Second, gain access to some totally leading- edge hardware capability from Japan - from Sharp - a company which is not yet heavily invested in Android technology and who does not have to capability to drive Android volumes in the Western markets

Third, focus on the most valuable consumer demographic - the 18-24 market - "Pioneer Youth" - a beachhead from where you can build a cool brand.

Aaron Rodgers Jersey

Microsoft is about to release its first branded phones, and the first is targeted at women users who are heavily into social networking, instant messaging and SMS texting, and is called Pink. It debuts on Verizon's network in the USA.

Charles Woodson Jersey

What of Sharp? Who? Sharp, the Japanese electronics giant (a bit bigger than Google, a bit smaller than Apple) which happens to be the world's 9th largest mobile phone maker.

B.J. Raji Jersey

A bit of market reality here - Microsoft as a company is twice the size of Apple, twice the size of Motorola and three times the size of Google by revenues. (But now smaller than Nokia, used to be the other way around with Nokia just a few years ago).

Donald Driver Jersey

It does however, serve the worlds' most demanding mobile phone market (Japan) so advanced, that the original iPhone 2G was so out-of-date in 2007 for Japan, it was considered obsolete and not even launched there (Japan is the world's first country where 2G networks will be turned off totally this year, by 2007 they had stopped selling 2G phones totally).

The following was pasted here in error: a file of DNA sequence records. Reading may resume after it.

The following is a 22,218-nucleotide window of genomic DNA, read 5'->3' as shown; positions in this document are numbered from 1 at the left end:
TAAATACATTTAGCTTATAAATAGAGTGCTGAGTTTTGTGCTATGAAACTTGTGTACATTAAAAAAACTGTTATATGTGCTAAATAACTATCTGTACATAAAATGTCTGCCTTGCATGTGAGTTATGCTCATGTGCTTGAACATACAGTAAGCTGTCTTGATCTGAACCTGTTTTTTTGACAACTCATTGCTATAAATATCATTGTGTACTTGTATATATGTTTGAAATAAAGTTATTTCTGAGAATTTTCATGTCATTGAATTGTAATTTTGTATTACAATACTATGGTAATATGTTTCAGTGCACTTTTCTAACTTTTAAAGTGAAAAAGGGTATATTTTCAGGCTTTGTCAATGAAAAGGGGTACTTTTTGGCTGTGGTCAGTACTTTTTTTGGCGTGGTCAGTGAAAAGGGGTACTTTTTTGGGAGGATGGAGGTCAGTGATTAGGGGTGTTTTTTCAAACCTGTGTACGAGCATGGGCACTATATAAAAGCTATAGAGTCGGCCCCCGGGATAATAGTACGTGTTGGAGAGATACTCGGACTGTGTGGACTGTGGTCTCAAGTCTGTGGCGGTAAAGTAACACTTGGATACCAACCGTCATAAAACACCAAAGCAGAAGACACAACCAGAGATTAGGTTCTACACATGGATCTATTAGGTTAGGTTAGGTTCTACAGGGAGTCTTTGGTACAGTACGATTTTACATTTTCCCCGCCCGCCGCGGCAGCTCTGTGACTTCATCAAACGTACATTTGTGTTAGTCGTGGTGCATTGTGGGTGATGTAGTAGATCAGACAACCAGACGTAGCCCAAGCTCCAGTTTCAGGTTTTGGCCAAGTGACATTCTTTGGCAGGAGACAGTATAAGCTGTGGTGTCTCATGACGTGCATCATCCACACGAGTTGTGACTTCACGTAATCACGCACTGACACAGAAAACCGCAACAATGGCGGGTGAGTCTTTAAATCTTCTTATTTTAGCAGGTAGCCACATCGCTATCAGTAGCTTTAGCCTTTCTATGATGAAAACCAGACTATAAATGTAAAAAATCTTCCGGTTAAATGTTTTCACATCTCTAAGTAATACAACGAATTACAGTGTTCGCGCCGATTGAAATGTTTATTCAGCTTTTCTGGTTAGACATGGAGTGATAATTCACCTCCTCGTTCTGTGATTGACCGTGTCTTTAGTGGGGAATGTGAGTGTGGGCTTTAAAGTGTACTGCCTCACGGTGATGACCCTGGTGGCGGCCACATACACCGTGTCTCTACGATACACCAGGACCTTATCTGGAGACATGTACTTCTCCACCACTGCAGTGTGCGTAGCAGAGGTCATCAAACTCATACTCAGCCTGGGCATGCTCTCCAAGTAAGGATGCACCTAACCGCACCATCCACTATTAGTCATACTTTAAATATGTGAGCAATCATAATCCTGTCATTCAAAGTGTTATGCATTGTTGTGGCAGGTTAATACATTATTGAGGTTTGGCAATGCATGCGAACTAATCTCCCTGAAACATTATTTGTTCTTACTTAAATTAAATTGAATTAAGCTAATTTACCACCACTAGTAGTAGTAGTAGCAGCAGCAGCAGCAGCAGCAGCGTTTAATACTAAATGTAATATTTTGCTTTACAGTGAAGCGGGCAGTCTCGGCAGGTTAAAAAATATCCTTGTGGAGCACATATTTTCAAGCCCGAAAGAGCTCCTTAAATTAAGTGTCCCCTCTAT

James Starks Jersey

As to enterprise customers? Windows Mobile is the big 'third ranked' smartphone OS platform for enterprise/corporate clients globally, behind RIM Blackberry and Nokia E-Series.

John Kuhn Jersey

(To quote Winston Churchill after the battle of El Alamein - this is not the end, this is not even the beginning of the end, but this is, perhaps, the end of the beginning).

Jordy Nelson Jersey

Very shrewd by Microsoft and for Sharp, it clearly signals a hunger to return to global phone markets.

Nick Barnett Jersey

Hey, that sounds almost like they've read my two open letters to Microsoft and how Motorola could be saved. Cool. Welcome back Microsoft. We missed you!

Jermichael Finley Jersey

What of Sharp? Who? Sharp, the Japanese electronics giant (a bit bigger than Google, a bit smaller than Apple) which happens to be the world's 9th largest mobile phone maker. Sharp does lots of different types of electronics

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Available for Consulting and Speakerships

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    Tomi Ahonen is a bestselling author whose twelve books on mobile have already been referenced in over 100 books by his peers. Rated the most influential expert in mobile by Forbes in December 2011, Tomi speaks regularly at conferences doing about 20 public speakerships annually. With over 250 public speaking engagements, Tomi been seen by a cumulative audience of over 100,000 people on all six inhabited continents. The former Nokia executive has run a consulting practise on digital convergence, interactive media, engagement marketing, high tech and next generation mobile. Tomi is currently based out of Hong Kong but supports Fortune 500 sized companies across the globe. His reference client list includes Axiata, Bank of America, BBC, BNP Paribas, China Mobile, Emap, Ericsson, Google, Hewlett-Packard, HSBC, IBM, Intel, LG, MTS, Nokia, NTT DoCoMo, Ogilvy, Orange, RIM, Sanomamedia, Telenor, TeliaSonera, Three, Tigo, Vodafone, etc. To see his full bio and his books, visit www.tomiahonen.com Tomi Ahonen lectures at Oxford University's short courses on next generation mobile and digital convergence. Follow him on Twitter as @tomiahonen. Tomi also has a Facebook and Linked In page under his own name. He is available for consulting, speaking engagements and as expert witness, please write to tomi (at) tomiahonen (dot) com